Transposition of the Great Arteries (Vessels) | Congenital Heart Defects Nursing NCLEX Pediatrics

Transposition of the great arteries (vessels) nursing NCLEX congenital heart disease defect review of the pathophysiology, nursing interventions, and treatment (TGA, TGV).

What is transposition of the great arteries (vessels)? It’s a congenital heart defect where the pulmonary artery and aorta are in SWITCHED positions. Therefore, the aorta is coming out of the right side of the heart, which is causing the right side of the heart to participant in systemic circulation. The pulmonary artery is coming out of the left side of the heart, and this is causing the left side of the heart to participant in pulmonary circulation.

Due to this switching of the great arteries, the two sides of the heart no longer work together. This causes the body to experience severe cyanosis (a bluish color to the skin from low oxygen levels).

It’s a critical congenital heart defect that requires immediate medical intervention after birth and surgery within the first month of life. According to, 1 on 3,330 babies are born with this condition each year in the United States.

Nursing interventions for transposition of the great arteries include: monitoring heart rate/rhythm, oxygen saturation, assess for signs of TGA, administering prostaglandin E to maintain a patent ductus arteriosus and prepare for medical intervention.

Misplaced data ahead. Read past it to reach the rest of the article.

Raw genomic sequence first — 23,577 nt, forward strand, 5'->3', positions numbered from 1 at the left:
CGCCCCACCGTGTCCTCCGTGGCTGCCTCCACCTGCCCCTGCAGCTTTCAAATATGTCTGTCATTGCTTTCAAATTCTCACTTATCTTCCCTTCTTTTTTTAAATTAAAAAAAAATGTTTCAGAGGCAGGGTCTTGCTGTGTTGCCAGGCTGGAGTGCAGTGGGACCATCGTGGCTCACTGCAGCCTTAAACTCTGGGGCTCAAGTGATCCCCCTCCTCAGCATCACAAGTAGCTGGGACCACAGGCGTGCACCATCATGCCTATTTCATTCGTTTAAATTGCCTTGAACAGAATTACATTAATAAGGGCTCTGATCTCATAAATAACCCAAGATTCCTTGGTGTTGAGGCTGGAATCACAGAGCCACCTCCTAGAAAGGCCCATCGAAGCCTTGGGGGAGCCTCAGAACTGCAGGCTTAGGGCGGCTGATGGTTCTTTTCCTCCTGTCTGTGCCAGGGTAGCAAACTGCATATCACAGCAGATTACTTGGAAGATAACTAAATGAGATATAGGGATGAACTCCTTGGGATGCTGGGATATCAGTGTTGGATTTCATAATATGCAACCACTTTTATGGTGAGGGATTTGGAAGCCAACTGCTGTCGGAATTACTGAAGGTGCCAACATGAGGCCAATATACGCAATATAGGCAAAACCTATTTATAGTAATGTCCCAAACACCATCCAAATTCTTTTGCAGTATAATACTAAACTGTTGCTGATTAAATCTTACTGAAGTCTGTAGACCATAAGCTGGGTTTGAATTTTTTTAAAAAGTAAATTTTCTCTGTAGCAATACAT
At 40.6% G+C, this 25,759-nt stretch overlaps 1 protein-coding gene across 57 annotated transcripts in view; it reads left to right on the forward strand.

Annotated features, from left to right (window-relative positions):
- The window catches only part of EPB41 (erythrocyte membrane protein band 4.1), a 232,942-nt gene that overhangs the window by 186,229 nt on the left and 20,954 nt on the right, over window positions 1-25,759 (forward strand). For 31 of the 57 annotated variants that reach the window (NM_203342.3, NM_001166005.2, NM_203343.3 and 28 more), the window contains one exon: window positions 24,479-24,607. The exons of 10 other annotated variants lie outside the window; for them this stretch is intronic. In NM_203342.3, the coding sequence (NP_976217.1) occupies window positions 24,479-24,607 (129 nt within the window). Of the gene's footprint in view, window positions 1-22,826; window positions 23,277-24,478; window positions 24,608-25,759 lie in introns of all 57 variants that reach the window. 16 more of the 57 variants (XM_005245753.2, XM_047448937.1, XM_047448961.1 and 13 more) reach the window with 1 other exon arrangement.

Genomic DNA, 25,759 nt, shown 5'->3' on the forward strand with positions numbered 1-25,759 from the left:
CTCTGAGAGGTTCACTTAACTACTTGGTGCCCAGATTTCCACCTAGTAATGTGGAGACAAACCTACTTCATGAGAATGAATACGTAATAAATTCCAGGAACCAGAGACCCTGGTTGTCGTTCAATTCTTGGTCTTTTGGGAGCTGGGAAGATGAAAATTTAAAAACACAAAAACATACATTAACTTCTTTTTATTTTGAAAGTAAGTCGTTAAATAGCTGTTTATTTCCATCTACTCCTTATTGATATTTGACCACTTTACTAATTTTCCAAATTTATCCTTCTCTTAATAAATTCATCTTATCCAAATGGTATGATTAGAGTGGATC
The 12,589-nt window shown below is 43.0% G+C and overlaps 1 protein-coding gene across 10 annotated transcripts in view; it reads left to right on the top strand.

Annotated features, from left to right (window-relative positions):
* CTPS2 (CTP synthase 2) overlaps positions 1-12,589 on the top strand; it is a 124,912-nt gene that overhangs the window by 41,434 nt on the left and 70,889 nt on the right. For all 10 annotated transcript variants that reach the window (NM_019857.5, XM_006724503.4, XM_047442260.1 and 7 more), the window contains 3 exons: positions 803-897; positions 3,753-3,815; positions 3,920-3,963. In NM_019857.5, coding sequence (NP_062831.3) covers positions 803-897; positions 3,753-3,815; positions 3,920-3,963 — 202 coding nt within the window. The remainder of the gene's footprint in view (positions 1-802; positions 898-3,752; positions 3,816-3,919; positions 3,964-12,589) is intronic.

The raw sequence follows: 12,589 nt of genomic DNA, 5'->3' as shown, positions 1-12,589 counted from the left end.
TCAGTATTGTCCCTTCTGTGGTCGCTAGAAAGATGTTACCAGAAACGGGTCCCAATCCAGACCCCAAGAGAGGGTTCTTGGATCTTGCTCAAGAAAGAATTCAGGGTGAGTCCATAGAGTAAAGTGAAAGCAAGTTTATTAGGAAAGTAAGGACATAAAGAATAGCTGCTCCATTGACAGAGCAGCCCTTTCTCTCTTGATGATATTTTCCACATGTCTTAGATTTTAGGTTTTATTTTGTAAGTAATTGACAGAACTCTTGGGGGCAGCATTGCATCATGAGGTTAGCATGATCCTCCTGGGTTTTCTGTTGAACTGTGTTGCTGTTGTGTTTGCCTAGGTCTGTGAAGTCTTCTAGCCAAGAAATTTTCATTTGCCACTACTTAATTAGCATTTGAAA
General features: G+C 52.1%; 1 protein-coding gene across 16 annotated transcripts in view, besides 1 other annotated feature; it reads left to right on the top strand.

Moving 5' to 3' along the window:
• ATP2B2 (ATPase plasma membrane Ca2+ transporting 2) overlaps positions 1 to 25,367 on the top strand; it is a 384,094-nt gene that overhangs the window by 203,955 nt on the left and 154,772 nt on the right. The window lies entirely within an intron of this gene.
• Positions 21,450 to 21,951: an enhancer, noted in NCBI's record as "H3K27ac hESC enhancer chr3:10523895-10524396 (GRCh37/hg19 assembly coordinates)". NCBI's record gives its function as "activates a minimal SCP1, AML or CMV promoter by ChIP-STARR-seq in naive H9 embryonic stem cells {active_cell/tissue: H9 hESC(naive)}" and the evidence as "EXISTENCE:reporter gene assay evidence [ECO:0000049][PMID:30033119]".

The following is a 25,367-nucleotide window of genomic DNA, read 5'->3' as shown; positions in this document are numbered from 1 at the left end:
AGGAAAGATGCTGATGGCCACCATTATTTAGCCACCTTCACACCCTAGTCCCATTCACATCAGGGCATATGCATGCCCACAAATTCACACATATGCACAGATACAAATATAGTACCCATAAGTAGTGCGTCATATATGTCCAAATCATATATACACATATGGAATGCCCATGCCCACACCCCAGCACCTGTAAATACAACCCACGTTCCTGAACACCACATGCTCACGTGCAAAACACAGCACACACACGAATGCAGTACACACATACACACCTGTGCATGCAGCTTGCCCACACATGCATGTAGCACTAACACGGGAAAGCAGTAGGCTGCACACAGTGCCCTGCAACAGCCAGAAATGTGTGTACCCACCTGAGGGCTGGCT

Procedures or surgery for transposition of the great arteries include balloon atrial septostomy and arterial switch procedure.



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Transposition of the great arteries (TGA) is a congenital heart defect in which the two main arteries that carry blood away from the heart, the aorta and pulmonary artery, are switched. In a normal heart, the left ventricle pumps oxygen-rich blood through the aorta to the body, while the right ventricle pumps oxygen-poor blood through the pulmonary artery to the lungs. However, in TGA, the aorta arises from the right ventricle and the pulmonary artery arises from the left ventricle, leading to a lack of oxygenated blood flowing to the body.

TGA can be diagnosed before birth or shortly after, and treatment often requires surgery within the first few weeks of life. Nursing care for infants with TGA involves monitoring vital signs, administering medications, providing respiratory support, and ensuring adequate nutrition. Additionally, nurses play a crucial role in educating parents about the condition and preparing them for the postoperative period.

The NCLEX exam for pediatric nursing may include questions on TGA, including assessment, diagnosis, treatment, and nursing interventions. Nurses who care for children with congenital heart defects must have a strong understanding of the pathophysiology of TGA and the implications for nursing care. With appropriate management, children with TGA can lead healthy and active lives.


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